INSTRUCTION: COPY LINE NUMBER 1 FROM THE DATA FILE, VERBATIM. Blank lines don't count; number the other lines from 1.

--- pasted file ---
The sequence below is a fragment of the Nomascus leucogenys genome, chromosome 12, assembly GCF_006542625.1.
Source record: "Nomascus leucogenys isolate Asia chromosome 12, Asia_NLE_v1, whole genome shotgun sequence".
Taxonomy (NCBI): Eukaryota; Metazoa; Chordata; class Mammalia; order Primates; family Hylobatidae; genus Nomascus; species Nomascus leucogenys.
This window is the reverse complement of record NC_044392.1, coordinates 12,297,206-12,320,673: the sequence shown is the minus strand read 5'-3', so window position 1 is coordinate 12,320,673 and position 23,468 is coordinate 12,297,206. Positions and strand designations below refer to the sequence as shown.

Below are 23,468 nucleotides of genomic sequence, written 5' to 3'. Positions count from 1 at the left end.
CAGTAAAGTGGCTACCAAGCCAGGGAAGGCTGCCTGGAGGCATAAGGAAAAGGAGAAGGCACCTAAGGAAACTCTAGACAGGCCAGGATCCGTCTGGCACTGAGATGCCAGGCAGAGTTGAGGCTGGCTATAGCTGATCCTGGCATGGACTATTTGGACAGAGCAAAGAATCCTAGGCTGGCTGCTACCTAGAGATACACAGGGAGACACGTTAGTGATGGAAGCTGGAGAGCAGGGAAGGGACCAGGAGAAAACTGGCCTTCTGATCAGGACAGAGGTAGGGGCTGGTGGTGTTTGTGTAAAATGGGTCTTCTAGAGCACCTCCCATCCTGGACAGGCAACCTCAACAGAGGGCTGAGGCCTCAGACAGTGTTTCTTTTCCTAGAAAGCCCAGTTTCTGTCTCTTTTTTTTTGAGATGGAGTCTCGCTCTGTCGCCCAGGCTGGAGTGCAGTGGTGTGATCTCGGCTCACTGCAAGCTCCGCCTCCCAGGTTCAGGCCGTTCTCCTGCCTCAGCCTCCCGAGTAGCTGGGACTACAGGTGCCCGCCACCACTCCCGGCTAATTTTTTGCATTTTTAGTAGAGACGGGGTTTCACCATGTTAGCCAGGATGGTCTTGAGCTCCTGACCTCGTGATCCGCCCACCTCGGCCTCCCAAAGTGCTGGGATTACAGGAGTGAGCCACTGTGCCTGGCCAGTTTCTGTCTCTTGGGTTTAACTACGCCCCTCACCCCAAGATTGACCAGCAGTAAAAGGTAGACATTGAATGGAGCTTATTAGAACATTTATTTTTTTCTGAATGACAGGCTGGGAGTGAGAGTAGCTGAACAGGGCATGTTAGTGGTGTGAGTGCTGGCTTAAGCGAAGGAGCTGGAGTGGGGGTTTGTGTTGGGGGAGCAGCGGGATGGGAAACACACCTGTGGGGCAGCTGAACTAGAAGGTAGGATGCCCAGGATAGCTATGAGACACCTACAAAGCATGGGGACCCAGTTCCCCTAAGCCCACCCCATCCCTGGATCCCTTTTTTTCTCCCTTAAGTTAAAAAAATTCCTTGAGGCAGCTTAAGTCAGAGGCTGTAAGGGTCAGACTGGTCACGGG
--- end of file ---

The sequence below is a fragment of the Nomascus leucogenys genome, chromosome 12, assembly GCF_006542625.1.